What are you looking for in pieces of new piano music? Christopher Oldfather

Christopher Oldfather
Photo by Maggie Oldfather

There a number of things that I like and don’t like in piano music, and music in general. My personal opinions actually have very little to do with what music I do or don’t end up playing. But first I can think of three big things that, for purely practical reasons, make the possibility of actually performing a given piece either greater or smaller.

First is length.

There is very little chance that I will play anything over 15′ long. I don’t do recitals, so a Phrygian Gates, or The People United, are pretty useless to me. Usually solo pieces are space fillers for longer chamber recitals.

Second is difficulty.

I mean, really. It’s not that I demand sight-readable music, but if I can get it under my fingers in a couple of weeks, as opposed to a couple of years, then I am much more likely to play it.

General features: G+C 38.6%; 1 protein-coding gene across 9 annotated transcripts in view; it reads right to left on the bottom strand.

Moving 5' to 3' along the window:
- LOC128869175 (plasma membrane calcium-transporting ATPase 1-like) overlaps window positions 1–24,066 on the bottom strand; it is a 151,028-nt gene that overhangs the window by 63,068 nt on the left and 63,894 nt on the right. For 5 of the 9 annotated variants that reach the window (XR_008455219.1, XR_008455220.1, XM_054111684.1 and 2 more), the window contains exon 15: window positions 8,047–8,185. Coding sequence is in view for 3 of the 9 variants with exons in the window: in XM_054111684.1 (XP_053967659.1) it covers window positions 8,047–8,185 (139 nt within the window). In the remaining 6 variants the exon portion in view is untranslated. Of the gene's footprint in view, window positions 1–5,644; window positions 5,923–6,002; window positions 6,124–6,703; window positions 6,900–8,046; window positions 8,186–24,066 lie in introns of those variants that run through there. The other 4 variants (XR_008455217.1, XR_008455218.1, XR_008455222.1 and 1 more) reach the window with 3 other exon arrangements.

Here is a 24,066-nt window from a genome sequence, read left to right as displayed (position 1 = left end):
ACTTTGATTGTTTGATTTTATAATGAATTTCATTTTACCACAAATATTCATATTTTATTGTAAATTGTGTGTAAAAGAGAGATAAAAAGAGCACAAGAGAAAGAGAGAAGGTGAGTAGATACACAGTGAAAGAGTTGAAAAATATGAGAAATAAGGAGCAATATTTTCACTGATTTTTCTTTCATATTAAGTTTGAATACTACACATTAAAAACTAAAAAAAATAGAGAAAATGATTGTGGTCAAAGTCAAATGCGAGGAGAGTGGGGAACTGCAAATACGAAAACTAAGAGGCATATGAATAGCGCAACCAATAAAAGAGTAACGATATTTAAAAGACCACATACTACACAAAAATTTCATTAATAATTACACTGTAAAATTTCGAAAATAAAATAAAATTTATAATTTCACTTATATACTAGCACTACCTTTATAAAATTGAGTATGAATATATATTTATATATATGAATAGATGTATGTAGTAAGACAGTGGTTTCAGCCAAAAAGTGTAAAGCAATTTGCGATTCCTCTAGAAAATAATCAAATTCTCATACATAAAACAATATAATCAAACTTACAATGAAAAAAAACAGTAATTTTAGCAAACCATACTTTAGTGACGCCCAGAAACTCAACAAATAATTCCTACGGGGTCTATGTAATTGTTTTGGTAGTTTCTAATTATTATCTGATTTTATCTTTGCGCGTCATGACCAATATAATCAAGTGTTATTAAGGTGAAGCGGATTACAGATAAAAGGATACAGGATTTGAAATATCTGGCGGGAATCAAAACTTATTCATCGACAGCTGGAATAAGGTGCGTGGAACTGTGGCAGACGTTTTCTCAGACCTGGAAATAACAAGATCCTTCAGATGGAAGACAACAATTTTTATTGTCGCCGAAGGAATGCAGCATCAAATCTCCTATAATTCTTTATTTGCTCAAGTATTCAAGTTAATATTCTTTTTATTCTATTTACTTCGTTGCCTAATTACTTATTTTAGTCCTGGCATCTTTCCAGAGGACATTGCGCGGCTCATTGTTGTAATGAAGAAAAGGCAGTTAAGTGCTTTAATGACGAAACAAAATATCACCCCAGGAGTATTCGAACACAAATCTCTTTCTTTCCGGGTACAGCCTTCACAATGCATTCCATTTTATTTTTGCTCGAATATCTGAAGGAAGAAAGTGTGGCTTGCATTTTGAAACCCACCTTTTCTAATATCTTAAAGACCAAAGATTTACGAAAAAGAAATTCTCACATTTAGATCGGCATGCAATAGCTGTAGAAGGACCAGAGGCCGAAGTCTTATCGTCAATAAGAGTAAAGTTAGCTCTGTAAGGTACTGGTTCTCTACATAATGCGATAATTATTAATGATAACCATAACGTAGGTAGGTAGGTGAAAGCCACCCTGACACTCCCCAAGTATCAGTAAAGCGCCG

Third is paraphernalia.

I am very interested in not roaring around the countryside assaulting pianos with various implements. I politely and stubbornly suggest that if you want special sounds that are not necessarily piano sounds, then you might consider writing for something other than piano. But I don’t at all mind doing stuff to the strings that I can do seated, with my hands. The pain-in-the-ass factor is very large here. Also, the same goes for prerecorded tapes, sequencers, and the like. Electronics, with very rare exceptions, require a technician.

As to more musical matters, I really, really do like almost everything I play. It is professionally extremely useful for me to suspend judgment on every piece I meet. I have absolutely no objective standard about the quality of a piece of music. Now, you will see a contradiction between this paragraph and the first one, but both statements are absolutely true. Deal. For me, all in all, the issues are practical.